Kuwaiti-Funded Cambodian Charity Denies Terror Links

The Cambodian director of a lo­cal Islamic NGO funded by a Ku­wait charity that is on a US watch list for bankrolling al-Qaida denied any links to the international terror group yesterday.

“I would like to clarify that my or­ganization has done everything for the sake of the children and is not involved in terrorism,” said Sos Mo­hammat, director of the Good Sour­ces Cambodia Organization, which runs 10 orphanages.

He added that the Kuwait charity that funds his organization, Revival of Islamic Heritage Society, has been cleared of links to terrorism by the Kuwaiti government.

RIHS was identified by the US Treasury Department in 2008 as having provided “financial and ma­terial support” to al-Qaida and al-Qaida affiliates, including regional militant group Jemaah Islamiyah.

The Treasury Department stated that assets held by the RIHS in the US were frozen and that US citizens were prohibited from conducting any financial transactions with the charity.

Mr Mohammat said his organization has received $12 million from RIHS since 1993. RIHS representatives check in each year, he added, but the organization reports to the Ministry of Social Affairs and the Council for the Development of Cambodia.

After a heavily criticized trial, Sman Esma El, a Cambodian Cham Muslim who once worked at one of Mr Mohammat’s orphanages, was sentenced in 2004 to life in prison along with two Thai men for plotting to bomb the US and British embassies in Phnom Penh, while an Egyptian was released due to a lack of evidence.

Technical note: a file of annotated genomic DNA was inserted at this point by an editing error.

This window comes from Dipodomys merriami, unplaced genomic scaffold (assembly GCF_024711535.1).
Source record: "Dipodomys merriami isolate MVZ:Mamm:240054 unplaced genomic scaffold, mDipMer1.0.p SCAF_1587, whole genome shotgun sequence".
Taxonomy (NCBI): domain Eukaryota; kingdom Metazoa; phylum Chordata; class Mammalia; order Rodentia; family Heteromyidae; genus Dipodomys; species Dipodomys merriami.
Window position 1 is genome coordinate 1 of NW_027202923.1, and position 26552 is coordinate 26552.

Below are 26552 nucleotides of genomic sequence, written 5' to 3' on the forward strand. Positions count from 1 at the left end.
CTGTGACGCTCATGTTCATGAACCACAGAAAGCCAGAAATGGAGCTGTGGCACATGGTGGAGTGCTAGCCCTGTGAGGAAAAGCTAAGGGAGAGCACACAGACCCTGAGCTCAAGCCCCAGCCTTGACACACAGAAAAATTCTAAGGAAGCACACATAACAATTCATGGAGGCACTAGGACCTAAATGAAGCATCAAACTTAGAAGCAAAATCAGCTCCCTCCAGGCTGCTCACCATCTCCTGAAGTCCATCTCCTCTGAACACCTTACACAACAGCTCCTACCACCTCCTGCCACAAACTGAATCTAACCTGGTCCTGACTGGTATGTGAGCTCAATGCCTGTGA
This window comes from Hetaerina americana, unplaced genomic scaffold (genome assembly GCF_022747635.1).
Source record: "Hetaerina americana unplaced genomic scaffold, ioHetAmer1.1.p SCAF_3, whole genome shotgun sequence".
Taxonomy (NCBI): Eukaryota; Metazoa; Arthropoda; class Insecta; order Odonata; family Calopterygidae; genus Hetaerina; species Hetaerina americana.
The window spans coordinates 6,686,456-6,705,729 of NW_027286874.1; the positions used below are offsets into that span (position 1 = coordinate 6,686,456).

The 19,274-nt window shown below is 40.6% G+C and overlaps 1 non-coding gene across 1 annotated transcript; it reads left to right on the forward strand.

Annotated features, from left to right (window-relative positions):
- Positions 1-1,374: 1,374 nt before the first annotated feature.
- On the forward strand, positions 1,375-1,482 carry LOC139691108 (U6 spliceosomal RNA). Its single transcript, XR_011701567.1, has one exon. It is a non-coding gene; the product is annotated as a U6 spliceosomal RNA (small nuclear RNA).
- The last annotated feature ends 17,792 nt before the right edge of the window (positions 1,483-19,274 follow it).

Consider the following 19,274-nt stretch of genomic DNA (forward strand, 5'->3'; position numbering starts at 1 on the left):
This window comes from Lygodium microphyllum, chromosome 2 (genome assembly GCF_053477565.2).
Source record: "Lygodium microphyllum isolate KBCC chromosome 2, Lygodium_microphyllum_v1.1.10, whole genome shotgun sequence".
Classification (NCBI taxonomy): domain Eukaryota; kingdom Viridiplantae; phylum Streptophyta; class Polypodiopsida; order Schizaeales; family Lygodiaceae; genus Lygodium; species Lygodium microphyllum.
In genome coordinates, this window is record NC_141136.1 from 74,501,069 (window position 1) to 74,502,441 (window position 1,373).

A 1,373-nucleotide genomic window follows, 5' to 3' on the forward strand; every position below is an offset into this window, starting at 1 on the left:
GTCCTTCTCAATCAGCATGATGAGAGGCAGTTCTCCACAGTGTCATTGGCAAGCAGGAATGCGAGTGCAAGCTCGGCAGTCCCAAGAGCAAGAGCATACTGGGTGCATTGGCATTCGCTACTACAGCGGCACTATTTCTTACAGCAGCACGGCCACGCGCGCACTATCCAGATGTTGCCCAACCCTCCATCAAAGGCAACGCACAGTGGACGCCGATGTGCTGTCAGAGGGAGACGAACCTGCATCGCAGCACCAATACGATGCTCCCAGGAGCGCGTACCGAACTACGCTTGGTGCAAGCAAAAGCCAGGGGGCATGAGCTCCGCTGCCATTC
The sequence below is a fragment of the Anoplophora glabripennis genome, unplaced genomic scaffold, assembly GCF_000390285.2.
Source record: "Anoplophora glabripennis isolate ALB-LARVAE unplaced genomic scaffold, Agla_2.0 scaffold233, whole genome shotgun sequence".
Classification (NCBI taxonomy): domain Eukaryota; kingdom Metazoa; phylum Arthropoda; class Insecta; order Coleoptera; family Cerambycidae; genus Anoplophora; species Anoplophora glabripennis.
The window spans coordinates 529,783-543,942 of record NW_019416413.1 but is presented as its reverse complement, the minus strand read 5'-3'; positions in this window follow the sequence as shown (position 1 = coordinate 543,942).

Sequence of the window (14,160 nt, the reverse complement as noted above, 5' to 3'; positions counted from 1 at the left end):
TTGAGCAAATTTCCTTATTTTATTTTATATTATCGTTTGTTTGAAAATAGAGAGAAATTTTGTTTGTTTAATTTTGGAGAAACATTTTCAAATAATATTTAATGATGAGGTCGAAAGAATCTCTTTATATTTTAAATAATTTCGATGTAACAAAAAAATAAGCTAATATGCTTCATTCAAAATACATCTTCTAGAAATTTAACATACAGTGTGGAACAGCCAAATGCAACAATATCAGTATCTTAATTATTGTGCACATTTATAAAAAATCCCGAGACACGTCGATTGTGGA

An official at that orphanage on the outskirts of Phnom Penh said after the arrest that the former em­ployee had just been a temporary worker.

According to the US Treasury Department, RIHS also supplied an escort in Cambodia to former JI leader Riduan Isamuddin, better known as Hambali, who was the supposed mastermind of the 2002 Bali bombings and reportedly lived in Cambodia in 2002.

The US considers Cambodia’s Cham community to be peaceful, but in the past has worried that it could be radicalized, a US Embas­sy official said yesterday.

“The Cambodian Cham population is a peaceful, tolerant group that is well integrated into Cam­bo­dian society,” embassy spokes­man John Johnson wrote in an e-mail. “We have raised concerns in the past that some organizations seek to change that and spread a violent, intolerant form of Islam in Cambodia.”

The government and local Mus­lims “should ensure that the NGOs providing funds are properly vetted and that the assistance is going to projects that will benefit the intended communities,” he wrote.

Mr Johnson did not respond to a question on whether the US is monitoring a RIHS-affiliated organization. Multiple officials at the Min­istry of Interior said they had no knowledge of the Good Sources Cambodia Organization.

“I have no information about that,” Interior Ministry spokesman Lieutenant General Khieu Sopheak said.

 

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